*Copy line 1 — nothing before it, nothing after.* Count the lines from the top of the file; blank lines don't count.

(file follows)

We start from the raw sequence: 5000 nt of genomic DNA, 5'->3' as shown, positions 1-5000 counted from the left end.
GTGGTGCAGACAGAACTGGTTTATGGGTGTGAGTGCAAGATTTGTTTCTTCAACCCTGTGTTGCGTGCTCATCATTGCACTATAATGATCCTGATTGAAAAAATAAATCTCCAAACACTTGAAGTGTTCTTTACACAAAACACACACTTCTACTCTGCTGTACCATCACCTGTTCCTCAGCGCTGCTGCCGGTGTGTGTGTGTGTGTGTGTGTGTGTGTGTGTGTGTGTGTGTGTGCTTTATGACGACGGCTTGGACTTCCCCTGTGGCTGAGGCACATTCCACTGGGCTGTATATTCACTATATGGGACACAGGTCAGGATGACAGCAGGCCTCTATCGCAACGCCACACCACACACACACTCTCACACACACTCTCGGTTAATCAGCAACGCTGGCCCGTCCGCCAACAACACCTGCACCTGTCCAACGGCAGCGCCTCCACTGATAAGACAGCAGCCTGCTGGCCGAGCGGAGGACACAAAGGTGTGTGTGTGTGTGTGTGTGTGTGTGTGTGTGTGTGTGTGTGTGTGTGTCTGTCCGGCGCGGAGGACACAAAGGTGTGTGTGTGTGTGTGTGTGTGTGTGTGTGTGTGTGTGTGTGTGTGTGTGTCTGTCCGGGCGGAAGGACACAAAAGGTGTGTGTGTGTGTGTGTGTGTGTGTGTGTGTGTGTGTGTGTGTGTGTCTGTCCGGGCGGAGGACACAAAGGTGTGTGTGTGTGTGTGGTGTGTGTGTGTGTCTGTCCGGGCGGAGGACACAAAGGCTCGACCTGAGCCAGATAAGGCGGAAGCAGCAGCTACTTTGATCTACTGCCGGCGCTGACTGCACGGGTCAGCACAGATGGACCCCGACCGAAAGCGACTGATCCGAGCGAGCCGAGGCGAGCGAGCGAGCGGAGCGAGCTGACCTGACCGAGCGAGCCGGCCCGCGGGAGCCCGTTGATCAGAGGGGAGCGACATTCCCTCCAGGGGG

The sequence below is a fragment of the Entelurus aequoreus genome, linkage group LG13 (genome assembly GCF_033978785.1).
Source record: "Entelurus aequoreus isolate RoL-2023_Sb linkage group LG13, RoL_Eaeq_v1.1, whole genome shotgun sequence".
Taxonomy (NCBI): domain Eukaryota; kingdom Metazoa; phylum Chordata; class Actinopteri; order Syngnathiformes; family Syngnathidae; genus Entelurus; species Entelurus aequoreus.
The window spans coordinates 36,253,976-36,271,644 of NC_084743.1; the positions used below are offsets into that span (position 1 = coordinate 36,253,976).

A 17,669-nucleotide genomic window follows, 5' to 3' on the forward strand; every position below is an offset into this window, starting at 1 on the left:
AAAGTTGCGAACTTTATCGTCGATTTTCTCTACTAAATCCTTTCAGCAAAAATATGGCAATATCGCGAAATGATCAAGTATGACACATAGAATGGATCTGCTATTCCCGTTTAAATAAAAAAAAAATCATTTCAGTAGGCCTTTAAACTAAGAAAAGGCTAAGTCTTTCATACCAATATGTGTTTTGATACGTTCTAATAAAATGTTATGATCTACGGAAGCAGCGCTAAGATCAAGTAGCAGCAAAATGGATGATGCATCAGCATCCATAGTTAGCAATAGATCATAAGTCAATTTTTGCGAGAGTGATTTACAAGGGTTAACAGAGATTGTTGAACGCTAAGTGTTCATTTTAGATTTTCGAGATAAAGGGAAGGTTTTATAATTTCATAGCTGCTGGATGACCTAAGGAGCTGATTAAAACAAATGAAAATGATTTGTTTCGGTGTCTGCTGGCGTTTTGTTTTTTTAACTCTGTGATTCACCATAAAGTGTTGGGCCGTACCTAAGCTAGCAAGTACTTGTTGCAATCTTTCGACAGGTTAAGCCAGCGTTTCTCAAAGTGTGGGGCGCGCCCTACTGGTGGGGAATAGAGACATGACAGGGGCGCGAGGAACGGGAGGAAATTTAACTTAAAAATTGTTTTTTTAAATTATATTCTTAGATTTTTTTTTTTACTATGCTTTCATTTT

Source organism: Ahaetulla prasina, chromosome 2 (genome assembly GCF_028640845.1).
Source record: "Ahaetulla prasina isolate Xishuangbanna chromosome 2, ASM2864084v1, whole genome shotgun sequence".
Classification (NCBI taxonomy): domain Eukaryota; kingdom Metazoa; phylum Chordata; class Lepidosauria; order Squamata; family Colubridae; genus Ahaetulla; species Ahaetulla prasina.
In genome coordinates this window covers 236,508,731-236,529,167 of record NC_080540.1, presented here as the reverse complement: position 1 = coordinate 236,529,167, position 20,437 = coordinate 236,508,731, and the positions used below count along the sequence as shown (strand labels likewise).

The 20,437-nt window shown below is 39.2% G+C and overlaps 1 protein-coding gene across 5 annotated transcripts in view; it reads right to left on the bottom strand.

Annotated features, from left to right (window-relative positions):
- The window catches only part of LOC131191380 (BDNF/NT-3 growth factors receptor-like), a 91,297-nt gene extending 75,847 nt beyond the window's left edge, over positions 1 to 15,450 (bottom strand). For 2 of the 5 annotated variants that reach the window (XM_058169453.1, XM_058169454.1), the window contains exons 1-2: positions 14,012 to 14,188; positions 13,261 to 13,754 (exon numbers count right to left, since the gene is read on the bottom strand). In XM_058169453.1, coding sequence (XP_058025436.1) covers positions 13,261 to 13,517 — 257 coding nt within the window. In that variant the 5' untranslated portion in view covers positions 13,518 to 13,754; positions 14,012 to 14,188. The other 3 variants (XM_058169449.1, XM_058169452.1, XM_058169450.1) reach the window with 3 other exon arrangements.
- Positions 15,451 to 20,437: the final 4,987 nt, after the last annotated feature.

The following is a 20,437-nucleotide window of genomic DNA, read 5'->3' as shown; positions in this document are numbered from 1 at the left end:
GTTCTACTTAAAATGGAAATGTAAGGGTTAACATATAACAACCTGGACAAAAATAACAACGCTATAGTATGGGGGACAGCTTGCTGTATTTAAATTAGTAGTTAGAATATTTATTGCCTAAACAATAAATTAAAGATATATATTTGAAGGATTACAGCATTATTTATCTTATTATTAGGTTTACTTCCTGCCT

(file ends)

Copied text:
We start from the raw sequence: 5000 nt of genomic DNA, 5'->3' as shown, positions 1-5000 counted from the left end.